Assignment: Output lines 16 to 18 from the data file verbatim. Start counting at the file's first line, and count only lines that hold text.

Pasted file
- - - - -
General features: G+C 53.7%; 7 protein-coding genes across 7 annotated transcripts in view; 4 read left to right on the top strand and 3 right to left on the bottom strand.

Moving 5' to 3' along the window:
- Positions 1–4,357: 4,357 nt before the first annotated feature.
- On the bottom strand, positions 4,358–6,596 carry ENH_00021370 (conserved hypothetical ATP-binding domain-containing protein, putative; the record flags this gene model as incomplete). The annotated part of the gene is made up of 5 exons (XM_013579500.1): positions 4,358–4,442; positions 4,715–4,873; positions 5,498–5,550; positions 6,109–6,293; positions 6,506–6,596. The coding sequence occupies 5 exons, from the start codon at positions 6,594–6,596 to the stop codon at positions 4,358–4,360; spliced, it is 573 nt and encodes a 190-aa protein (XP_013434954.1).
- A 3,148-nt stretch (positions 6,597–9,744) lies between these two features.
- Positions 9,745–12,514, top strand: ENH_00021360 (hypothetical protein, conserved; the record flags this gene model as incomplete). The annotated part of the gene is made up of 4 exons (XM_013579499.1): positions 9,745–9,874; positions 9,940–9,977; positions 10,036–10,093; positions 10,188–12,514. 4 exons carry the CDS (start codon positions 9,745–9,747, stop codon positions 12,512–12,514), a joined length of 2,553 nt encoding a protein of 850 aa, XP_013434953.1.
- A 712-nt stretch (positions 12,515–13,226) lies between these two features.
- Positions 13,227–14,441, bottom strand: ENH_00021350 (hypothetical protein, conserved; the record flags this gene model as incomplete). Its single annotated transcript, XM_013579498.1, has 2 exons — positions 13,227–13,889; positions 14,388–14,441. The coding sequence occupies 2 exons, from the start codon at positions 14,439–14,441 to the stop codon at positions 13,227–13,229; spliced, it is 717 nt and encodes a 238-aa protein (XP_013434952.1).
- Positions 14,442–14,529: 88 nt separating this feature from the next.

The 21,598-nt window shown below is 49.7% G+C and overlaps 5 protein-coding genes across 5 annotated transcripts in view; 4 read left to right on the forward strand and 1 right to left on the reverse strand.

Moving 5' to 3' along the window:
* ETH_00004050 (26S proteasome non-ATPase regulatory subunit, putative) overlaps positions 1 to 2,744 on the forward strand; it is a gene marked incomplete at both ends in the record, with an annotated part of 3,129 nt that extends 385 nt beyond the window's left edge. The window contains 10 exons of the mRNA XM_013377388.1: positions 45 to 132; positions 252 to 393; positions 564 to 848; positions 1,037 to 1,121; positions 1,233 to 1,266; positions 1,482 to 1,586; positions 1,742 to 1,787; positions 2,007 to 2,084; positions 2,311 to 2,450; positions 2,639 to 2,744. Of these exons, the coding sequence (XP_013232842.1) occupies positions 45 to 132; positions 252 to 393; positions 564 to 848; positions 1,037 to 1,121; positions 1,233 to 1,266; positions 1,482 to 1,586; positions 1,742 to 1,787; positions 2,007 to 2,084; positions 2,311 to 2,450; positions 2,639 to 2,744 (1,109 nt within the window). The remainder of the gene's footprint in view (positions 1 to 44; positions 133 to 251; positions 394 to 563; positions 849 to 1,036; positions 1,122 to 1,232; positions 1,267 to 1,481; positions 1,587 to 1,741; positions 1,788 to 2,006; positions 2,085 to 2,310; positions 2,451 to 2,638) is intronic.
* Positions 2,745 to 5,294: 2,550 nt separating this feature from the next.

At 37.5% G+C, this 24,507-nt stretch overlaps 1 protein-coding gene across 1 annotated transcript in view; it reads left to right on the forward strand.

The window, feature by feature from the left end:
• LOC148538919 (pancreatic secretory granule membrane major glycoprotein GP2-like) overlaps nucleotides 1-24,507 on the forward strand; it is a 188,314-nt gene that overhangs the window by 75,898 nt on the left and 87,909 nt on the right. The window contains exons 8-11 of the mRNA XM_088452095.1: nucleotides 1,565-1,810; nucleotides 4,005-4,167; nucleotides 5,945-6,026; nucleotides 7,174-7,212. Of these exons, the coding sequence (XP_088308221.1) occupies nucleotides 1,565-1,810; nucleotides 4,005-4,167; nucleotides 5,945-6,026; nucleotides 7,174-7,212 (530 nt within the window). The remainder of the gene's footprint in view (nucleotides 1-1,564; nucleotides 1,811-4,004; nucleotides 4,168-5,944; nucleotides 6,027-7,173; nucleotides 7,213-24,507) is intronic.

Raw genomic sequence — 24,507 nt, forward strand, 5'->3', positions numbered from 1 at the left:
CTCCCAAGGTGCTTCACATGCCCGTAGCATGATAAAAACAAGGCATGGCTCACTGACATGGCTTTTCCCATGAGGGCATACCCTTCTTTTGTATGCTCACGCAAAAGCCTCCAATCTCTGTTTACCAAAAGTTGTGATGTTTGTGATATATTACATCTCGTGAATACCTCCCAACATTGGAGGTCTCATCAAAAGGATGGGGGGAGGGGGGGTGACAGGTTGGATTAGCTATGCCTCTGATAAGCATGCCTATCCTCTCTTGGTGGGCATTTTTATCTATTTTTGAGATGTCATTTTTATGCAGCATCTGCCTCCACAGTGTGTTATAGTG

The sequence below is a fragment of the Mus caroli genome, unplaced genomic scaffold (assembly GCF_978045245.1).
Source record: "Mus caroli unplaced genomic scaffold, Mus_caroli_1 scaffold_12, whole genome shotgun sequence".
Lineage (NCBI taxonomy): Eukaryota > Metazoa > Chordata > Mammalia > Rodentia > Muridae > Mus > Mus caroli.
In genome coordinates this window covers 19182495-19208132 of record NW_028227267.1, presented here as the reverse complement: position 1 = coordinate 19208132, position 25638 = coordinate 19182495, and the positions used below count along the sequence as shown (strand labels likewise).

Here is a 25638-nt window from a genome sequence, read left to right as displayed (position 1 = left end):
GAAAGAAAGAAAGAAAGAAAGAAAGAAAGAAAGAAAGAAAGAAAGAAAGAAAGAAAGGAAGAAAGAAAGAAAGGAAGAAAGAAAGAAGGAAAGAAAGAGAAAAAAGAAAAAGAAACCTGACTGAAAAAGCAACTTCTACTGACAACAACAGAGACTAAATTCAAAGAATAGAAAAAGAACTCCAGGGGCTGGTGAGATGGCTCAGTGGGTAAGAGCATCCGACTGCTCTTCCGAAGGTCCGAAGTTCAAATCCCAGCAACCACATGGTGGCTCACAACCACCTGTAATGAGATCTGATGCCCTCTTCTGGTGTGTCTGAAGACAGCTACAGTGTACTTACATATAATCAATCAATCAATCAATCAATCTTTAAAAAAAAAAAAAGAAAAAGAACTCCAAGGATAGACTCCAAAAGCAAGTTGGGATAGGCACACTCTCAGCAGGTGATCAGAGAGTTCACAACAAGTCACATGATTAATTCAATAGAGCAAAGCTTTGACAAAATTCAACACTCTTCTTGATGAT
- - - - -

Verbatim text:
• LOC148538919 (pancreatic secretory granule membrane major glycoprotein GP2-like) overlaps nucleotides 1-24,507 on the forward strand; it is a 188,314-nt gene that overhangs the window by 75,898 nt on the left and 87,909 nt on the right. The window contains exons 8-11 of the mRNA XM_088452095.1: nucleotides 1,565-1,810; nucleotides 4,005-4,167; nucleotides 5,945-6,026; nucleotides 7,174-7,212. Of these exons, the coding sequence (XP_088308221.1) occupies nucleotides 1,565-1,810; nucleotides 4,005-4,167; nucleotides 5,945-6,026; nucleotides 7,174-7,212 (530 nt within the window). The remainder of the gene's footprint in view (nucleotides 1-1,564; nucleotides 1,811-4,004; nucleotides 4,168-5,944; nucleotides 6,027-7,173; nucleotides 7,213-24,507) is intronic.

Raw genomic sequence — 24,507 nt, forward strand, 5'->3', positions numbered from 1 at the left:
CTCCCAAGGTGCTTCACATGCCCGTAGCATGATAAAAACAAGGCATGGCTCACTGACATGGCTTTTCCCATGAGGGCATACCCTTCTTTTGTATGCTCACGCAAAAGCCTCCAATCTCTGTTTACCAAAAGTTGTGATGTTTGTGATATATTACATCTCGTGAATACCTCCCAACATTGGAGGTCTCATCAAAAGGATGGGGGGAGGGGGGGTGACAGGTTGGATTAGCTATGCCTCTGATAAGCATGCCTATCCTCTCTTGGTGGGCATTTTTATCTATTTTTGAGATGTCATTTTTATGCAGCATCTGCCTCCACAGTGTGTTATAGTG